In 1873, the photoconductive properties of the element selenium were discovered, the fact that selenium's electrical conduction varied with the amount of illumination it received. Paul Nipkow created a rotating scanning disk camera called the Nipkow disk, a device for picture analyzation that consisted of a rapidly rotating disk placed between a scene and a light sensitive selenium element. The image had only 18 lines of resoution.
Nipkow DiskAccording to R. J. Reiman author of Who Invented Television: The Nipkow disk was a rotating disk with holes arranged in a spiral around its edge. Light passing through the holes as the disk rotated produced a rectangular scanning pattern or raster which could be used to either generate an electrical signal from the scene for transmitting or to produce an image from the signal at the receiver. As the disk rotated, the image was scanned by the perforations in the disk, and light from different portions of it passed to a selenium photocell. The number of scanned lines was equal to the number of perforations and each rotation of the disk produced a television frame. In the receiver, the brightness of the light source would be varied by the signal voltage. Again, the light passed through a synchronously rotating perforated disk and formed a raster on the projection screen. Mechanical viewers had the serious limitation of resolution and brightness.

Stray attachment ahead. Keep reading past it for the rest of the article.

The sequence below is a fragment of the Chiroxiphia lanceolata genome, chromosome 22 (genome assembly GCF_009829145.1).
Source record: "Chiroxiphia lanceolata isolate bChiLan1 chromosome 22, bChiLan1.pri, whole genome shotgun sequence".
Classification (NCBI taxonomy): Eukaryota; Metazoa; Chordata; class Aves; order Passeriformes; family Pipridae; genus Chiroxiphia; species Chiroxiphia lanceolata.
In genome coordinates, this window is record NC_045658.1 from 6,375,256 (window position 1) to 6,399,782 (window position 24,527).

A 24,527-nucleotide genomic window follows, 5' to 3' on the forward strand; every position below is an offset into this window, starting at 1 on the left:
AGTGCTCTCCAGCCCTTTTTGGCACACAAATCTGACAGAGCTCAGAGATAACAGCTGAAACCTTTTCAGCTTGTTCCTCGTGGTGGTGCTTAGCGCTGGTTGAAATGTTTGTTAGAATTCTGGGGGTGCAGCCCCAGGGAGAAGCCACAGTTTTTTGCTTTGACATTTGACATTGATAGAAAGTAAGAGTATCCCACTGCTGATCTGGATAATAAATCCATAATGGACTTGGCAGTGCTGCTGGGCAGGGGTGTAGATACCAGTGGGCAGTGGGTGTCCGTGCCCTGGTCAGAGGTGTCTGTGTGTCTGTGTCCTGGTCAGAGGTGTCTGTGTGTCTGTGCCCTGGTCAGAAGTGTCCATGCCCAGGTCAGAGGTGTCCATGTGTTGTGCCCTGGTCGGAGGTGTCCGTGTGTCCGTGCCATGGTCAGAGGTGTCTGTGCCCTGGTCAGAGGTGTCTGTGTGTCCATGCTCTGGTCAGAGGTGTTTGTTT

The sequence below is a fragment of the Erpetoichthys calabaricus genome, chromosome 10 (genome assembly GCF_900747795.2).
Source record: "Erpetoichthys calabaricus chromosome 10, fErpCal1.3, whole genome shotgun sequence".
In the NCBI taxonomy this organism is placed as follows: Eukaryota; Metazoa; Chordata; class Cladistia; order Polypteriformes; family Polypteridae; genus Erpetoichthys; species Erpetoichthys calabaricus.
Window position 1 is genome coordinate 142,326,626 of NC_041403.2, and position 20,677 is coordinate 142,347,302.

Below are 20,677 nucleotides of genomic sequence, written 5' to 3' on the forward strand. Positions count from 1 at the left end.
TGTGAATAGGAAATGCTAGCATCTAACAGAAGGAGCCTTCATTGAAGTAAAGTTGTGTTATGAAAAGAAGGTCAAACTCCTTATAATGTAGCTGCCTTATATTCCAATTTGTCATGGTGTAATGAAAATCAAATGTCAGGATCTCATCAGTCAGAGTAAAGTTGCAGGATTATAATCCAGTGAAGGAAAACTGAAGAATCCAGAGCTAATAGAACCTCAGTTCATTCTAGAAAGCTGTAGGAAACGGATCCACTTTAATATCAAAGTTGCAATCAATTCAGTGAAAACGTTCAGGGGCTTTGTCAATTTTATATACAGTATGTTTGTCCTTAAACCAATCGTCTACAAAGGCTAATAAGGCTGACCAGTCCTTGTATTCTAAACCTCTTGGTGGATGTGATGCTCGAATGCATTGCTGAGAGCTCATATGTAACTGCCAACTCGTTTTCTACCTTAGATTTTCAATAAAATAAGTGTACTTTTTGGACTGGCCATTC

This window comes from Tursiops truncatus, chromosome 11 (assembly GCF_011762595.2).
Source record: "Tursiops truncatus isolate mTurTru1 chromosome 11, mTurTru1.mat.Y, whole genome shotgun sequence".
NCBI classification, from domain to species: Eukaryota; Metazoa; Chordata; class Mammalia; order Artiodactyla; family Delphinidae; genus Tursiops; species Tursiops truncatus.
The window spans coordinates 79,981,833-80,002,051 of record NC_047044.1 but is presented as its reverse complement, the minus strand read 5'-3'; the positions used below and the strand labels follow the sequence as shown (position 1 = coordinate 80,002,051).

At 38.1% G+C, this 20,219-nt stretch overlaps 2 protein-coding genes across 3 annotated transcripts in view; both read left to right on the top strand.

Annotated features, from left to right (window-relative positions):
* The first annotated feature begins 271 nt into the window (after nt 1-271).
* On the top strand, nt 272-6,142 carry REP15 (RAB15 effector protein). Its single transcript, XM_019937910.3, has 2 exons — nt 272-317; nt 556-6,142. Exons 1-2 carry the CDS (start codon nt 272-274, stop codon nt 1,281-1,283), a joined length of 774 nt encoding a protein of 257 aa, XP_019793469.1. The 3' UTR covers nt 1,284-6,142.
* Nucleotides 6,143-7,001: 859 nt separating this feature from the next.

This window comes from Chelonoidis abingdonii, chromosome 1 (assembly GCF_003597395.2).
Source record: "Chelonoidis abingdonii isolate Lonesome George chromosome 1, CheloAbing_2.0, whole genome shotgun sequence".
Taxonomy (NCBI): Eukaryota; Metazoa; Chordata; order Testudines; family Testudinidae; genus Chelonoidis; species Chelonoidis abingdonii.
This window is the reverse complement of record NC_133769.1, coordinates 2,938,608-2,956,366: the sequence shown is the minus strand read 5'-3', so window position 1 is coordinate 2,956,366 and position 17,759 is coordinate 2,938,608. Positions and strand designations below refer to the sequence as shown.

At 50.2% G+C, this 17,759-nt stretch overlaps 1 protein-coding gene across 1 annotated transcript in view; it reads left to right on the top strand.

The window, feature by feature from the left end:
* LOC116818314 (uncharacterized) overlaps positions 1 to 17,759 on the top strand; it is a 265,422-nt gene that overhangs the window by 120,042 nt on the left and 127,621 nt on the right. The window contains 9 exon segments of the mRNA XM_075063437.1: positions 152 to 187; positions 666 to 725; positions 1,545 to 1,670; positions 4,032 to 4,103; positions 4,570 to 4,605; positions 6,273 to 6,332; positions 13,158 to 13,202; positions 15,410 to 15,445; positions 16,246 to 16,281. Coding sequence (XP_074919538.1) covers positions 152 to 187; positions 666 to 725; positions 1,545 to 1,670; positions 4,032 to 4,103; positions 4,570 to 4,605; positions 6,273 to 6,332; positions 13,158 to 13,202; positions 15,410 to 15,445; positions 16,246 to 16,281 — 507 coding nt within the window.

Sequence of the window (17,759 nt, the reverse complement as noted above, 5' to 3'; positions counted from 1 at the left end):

No one is sure if Paul Nipkow actually built a working prototype of his television system. It would take the development of the amplification tube in 1907 before the Nipkow Disk could become practical. All mechanical television systems were outmoded in 1934 by electronic television systems.